Feeds

Boffins: Japan was hit by 'double-wave' tsunami

Two became one

New hybrid storage solutions

Boffins from NASA and Ohio State University have discovered that the tsunami that hit Japan in March 2011 was a so-called ‘merging tsunami’.

Merging tsunami data from two satellites. Credit: NASA/JPL-Caltech/Ohio State University (click to enlarge)

The idea of a merging tsunami, where two or more wave fronts join to form a single wave capable of travelling long distances, has long been hypothesised, but never before confirmed.

NASA and European radar satellites captured at least two wave fronts on the day of the Japanese tsunami, which merged to form a single double-high wave far out at sea that could travel to the coast without losing power.

The two fronts were pushed together by ocean ridges and undersea mountain chains near the tsunami’s origin.

The data gathered could help scientists to improve tsunami forecasts.

"It was a one in 10 million chance that we were able to observe this double wave with satellites," principal investigator Y Tony Song said.

"Researchers have suspected for decades that such 'merging tsunamis' might have been responsible for the 1960 Chilean tsunami that killed about 200 people in Japan and Hawaii, but nobody had definitively observed a merging tsunami until now," he added.

"It was like looking for a ghost. A NASA-French Space Agency satellite altimeter happened to be in the right place at the right time to capture the double wave and verify its existence."

The trouble with tsunami forecasts now is that while the underwater earthquake that is the origin of the event can be pinpointed, the waves themselves often seem to go off in random directions, causing massive destruction in some places but leaving nearby areas unharmed.

The researchers think that ridges and underwater mountains can deflect parts of the initial tsunami wave to form a number of wave fronts.

Current hazard maps that try to predict where tsunamis will hit only take into consideration sea-floor topography near shorelines, but this research suggests scientists might be able to create maps that also take into account ridges and mountains far from shore.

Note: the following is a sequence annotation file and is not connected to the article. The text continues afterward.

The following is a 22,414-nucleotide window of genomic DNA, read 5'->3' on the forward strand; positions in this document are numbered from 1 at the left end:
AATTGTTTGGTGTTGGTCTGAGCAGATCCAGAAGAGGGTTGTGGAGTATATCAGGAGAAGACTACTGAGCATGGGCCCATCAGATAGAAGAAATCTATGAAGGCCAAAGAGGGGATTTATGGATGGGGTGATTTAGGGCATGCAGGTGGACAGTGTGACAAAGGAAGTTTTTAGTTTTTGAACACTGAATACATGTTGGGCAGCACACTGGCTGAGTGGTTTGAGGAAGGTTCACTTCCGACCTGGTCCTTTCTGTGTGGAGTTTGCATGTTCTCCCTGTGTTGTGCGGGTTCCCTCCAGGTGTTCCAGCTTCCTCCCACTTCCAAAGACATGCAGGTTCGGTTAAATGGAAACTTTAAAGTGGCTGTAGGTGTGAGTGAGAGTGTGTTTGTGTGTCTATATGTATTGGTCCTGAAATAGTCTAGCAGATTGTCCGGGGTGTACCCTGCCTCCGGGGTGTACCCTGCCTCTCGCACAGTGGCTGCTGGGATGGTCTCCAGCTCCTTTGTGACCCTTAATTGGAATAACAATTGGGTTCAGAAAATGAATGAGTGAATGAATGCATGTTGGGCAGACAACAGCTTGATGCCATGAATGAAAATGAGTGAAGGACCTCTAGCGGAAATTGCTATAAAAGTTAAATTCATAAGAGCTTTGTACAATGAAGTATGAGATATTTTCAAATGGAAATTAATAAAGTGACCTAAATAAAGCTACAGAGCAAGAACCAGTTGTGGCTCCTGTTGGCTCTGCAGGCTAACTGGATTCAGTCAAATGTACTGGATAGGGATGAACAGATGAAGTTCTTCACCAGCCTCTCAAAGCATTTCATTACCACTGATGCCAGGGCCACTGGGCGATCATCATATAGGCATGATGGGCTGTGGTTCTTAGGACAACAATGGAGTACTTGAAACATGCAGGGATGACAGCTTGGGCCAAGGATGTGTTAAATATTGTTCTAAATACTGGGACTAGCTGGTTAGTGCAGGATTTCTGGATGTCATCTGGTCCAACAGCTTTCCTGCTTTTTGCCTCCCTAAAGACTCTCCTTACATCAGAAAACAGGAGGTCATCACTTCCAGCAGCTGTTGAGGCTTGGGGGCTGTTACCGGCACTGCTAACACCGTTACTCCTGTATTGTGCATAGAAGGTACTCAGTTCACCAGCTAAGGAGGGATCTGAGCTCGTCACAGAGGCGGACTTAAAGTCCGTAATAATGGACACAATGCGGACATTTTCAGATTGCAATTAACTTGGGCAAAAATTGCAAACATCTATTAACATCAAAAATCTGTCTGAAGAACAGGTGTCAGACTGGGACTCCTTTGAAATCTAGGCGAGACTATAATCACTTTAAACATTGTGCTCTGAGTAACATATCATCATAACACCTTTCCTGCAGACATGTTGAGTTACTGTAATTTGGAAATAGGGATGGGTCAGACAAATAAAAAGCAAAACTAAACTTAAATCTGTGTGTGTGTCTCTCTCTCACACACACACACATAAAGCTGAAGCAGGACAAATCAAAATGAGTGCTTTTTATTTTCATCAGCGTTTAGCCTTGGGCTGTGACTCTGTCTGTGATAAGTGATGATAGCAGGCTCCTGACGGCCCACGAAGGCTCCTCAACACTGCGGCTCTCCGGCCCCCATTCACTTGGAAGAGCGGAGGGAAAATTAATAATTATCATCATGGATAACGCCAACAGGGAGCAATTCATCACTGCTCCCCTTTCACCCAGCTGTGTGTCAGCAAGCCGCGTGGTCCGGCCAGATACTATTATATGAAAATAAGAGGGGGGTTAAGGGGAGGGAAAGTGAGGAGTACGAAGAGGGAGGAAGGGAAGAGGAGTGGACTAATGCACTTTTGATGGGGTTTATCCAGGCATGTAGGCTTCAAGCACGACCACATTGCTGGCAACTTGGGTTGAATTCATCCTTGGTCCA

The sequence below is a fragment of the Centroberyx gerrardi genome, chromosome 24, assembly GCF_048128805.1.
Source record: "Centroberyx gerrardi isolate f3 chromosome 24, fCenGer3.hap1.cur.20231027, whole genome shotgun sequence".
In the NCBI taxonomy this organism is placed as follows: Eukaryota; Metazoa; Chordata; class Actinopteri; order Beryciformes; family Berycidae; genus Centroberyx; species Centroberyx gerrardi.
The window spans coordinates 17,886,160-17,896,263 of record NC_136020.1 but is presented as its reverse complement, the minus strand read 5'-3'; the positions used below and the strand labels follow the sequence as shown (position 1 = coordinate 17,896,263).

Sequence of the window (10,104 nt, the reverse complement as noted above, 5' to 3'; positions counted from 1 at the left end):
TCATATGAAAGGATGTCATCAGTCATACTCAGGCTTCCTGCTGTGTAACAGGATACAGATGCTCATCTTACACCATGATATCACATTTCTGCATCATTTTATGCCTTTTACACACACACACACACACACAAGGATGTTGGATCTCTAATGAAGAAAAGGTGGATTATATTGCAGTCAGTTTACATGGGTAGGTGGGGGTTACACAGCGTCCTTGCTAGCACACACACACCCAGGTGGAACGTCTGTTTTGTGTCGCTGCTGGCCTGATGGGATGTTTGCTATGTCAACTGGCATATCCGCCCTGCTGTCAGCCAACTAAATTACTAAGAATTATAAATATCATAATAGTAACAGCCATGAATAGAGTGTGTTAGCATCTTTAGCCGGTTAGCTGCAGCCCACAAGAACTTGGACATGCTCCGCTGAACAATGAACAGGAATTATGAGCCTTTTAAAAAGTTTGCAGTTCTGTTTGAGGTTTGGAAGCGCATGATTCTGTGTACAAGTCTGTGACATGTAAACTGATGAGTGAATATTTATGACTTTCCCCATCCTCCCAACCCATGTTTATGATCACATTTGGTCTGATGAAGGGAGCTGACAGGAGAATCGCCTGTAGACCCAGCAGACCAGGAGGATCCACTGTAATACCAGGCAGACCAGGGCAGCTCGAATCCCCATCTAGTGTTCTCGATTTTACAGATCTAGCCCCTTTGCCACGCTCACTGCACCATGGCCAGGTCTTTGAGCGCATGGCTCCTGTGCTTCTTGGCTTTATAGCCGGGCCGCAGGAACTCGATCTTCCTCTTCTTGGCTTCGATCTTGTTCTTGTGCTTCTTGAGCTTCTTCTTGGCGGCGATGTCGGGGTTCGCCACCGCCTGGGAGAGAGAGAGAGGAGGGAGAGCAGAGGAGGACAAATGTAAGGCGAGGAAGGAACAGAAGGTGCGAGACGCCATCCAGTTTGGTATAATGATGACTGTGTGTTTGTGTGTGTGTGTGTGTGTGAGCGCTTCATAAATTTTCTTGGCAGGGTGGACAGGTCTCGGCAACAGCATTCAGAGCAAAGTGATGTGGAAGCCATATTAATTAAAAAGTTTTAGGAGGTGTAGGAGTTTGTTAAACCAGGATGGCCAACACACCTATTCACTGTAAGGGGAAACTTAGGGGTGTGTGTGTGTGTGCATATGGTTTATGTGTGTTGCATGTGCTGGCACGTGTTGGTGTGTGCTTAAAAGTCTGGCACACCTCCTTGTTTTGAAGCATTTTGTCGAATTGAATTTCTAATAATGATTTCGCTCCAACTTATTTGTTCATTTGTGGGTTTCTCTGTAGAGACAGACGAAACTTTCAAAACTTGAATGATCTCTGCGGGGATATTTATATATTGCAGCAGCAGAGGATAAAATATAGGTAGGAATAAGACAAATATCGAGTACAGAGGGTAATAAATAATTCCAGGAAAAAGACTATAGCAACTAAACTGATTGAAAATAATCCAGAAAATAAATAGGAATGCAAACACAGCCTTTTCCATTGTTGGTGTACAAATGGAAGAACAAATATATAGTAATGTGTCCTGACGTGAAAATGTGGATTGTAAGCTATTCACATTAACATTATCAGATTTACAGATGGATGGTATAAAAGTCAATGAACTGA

"Tools based on this research could help officials forecast the potential for tsunami jets to merge," Song said. "This, in turn, could lead to more accurate coastal tsunami hazard maps to protect communities and critical infrastructure." ®

Secure remote control for conventional and virtual desktops

More from The Register

next story
Thought that last dinosaur was BIG? This one's bloody ENORMOUS
Weighed several adult elephants, contend boffins
Chelyabinsk-sized SURPRISE asteroid to skim Earth, satnav birds
Space rock appears out of nowhere, buzzes planet on Sunday
City hidden beneath England's Stonehenge had HUMAN ABATTOIR. And a pub
Boozed-up ancients drank beer before tearing corpses apart
'Duck face' selfie in SPAAAACE: Rosetta's snap with bird comet
Probe prepares to make first landing on fast-moving rock
Square Kilometre Array reveals its 1.6TB-a-day storage and network rigs
Boolardy Engineering Test Array - aka BETA - is about to come out of Beta
LOHAN invites ENTIRE REG READERSHIP to New Mexico shindig
Well, those of you who back our Kickstarter tin-rattling...
prev story

Whitepapers

Providing a secure and efficient Helpdesk
A single remote control platform for user support is be key to providing an efficient helpdesk. Retain full control over the way in which screen and keystroke data is transmitted.
Top 5 reasons to deploy VMware with Tegile
Data demand and the rise of virtualization is challenging IT teams to deliver storage performance, scalability and capacity that can keep up, while maximizing efficiency.
Reg Reader Research: SaaS based Email and Office Productivity Tools
Read this Reg reader report which provides advice and guidance for SMBs towards the use of SaaS based email and Office productivity tools.
Security for virtualized datacentres
Legacy security solutions are inefficient due to the architectural differences between physical and virtual environments.
Secure remote control for conventional and virtual desktops
Balancing user privacy and privileged access, in accordance with compliance frameworks and legislation. Evaluating any potential remote control choice.